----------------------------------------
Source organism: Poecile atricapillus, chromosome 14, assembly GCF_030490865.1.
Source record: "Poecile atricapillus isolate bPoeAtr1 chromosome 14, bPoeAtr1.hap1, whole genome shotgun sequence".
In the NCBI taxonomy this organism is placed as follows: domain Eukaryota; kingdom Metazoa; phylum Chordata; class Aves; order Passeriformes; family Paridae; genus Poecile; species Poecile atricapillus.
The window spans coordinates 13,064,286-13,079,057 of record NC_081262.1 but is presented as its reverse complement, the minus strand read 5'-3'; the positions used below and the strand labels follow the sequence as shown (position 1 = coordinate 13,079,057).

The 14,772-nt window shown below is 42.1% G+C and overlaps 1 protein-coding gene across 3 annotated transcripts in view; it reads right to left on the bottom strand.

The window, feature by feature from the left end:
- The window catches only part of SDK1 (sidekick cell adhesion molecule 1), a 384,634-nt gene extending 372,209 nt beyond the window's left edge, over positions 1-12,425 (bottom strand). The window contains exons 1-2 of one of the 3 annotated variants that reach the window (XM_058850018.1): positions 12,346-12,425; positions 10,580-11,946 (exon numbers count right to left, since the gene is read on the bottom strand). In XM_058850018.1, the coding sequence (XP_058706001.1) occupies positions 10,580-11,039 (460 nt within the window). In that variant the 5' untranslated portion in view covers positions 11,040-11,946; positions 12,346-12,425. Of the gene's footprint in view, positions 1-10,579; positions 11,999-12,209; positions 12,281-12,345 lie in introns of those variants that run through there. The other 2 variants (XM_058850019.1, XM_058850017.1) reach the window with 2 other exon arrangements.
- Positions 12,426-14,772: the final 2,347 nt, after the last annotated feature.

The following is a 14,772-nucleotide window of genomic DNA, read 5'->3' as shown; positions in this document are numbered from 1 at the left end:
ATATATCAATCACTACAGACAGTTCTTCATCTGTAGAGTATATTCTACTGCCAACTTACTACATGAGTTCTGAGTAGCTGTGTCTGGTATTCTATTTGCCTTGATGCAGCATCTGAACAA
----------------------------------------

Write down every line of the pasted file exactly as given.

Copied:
Source organism: Poecile atricapillus, chromosome 14, assembly GCF_030490865.1.
Source record: "Poecile atricapillus isolate bPoeAtr1 chromosome 14, bPoeAtr1.hap1, whole genome shotgun sequence".
In the NCBI taxonomy this organism is placed as follows: domain Eukaryota; kingdom Metazoa; phylum Chordata; class Aves; order Passeriformes; family Paridae; genus Poecile; species Poecile atricapillus.
The window spans coordinates 13,064,286-13,079,057 of record NC_081262.1 but is presented as its reverse complement, the minus strand read 5'-3'; the positions used below and the strand labels follow the sequence as shown (position 1 = coordinate 13,079,057).

The 14,772-nt window shown below is 42.1% G+C and overlaps 1 protein-coding gene across 3 annotated transcripts in view; it reads right to left on the bottom strand.

The window, feature by feature from the left end:
- The window catches only part of SDK1 (sidekick cell adhesion molecule 1), a 384,634-nt gene extending 372,209 nt beyond the window's left edge, over positions 1-12,425 (bottom strand). The window contains exons 1-2 of one of the 3 annotated variants that reach the window (XM_058850018.1): positions 12,346-12,425; positions 10,580-11,946 (exon numbers count right to left, since the gene is read on the bottom strand). In XM_058850018.1, the coding sequence (XP_058706001.1) occupies positions 10,580-11,039 (460 nt within the window). In that variant the 5' untranslated portion in view covers positions 11,040-11,946; positions 12,346-12,425. Of the gene's footprint in view, positions 1-10,579; positions 11,999-12,209; positions 12,281-12,345 lie in introns of those variants that run through there. The other 2 variants (XM_058850019.1, XM_058850017.1) reach the window with 2 other exon arrangements.
- Positions 12,426-14,772: the final 2,347 nt, after the last annotated feature.

The following is a 14,772-nucleotide window of genomic DNA, read 5'->3' as shown; positions in this document are numbered from 1 at the left end:
ATATATCAATCACTACAGACAGTTCTTCATCTGTAGAGTATATTCTACTGCCAACTTACTACATGAGTTCTGAGTAGCTGTGTCTGGTATTCTATTTGCCTTGATGCAGCATCTGAACAA